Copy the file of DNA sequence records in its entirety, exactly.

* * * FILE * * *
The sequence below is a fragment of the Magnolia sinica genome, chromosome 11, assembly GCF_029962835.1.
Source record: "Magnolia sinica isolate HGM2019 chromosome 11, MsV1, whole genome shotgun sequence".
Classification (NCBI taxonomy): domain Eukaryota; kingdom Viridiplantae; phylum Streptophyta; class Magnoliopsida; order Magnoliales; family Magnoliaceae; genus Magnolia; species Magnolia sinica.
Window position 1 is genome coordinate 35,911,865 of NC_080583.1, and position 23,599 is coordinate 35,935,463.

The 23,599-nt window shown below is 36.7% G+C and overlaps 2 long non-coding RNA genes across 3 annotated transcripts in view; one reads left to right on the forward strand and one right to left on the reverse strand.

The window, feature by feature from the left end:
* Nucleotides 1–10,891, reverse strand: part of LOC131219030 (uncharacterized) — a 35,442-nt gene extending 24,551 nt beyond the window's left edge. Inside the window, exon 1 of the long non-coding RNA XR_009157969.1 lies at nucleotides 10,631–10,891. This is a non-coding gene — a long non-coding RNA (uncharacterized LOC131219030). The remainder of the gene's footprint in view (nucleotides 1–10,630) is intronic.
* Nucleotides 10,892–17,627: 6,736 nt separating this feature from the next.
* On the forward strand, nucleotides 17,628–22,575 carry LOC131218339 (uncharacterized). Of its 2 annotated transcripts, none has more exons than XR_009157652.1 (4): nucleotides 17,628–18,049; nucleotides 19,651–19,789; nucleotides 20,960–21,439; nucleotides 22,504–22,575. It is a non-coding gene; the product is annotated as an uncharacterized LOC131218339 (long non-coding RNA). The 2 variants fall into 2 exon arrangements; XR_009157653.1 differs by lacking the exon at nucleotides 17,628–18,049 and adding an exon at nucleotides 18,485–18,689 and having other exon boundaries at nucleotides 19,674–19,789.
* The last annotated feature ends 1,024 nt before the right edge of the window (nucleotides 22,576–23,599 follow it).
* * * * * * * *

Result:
The sequence below is a fragment of the Magnolia sinica genome, chromosome 11, assembly GCF_029962835.1.
Source record: "Magnolia sinica isolate HGM2019 chromosome 11, MsV1, whole genome shotgun sequence".
Classification (NCBI taxonomy): domain Eukaryota; kingdom Viridiplantae; phylum Streptophyta; class Magnoliopsida; order Magnoliales; family Magnoliaceae; genus Magnolia; species Magnolia sinica.
Window position 1 is genome coordinate 35,911,865 of NC_080583.1, and position 23,599 is coordinate 35,935,463.

The 23,599-nt window shown below is 36.7% G+C and overlaps 2 long non-coding RNA genes across 3 annotated transcripts in view; one reads left to right on the forward strand and one right to left on the reverse strand.

The window, feature by feature from the left end:
* Nucleotides 1–10,891, reverse strand: part of LOC131219030 (uncharacterized) — a 35,442-nt gene extending 24,551 nt beyond the window's left edge. Inside the window, exon 1 of the long non-coding RNA XR_009157969.1 lies at nucleotides 10,631–10,891. This is a non-coding gene — a long non-coding RNA (uncharacterized LOC131219030). The remainder of the gene's footprint in view (nucleotides 1–10,630) is intronic.
* Nucleotides 10,892–17,627: 6,736 nt separating this feature from the next.
* On the forward strand, nucleotides 17,628–22,575 carry LOC131218339 (uncharacterized). Of its 2 annotated transcripts, none has more exons than XR_009157652.1 (4): nucleotides 17,628–18,049; nucleotides 19,651–19,789; nucleotides 20,960–21,439; nucleotides 22,504–22,575. It is a non-coding gene; the product is annotated as an uncharacterized LOC131218339 (long non-coding RNA). The 2 variants fall into 2 exon arrangements; XR_009157653.1 differs by lacking the exon at nucleotides 17,628–18,049 and adding an exon at nucleotides 18,485–18,689 and having other exon boundaries at nucleotides 19,674–19,789.
* The last annotated feature ends 1,024 nt before the right edge of the window (nucleotides 22,576–23,599 follow it).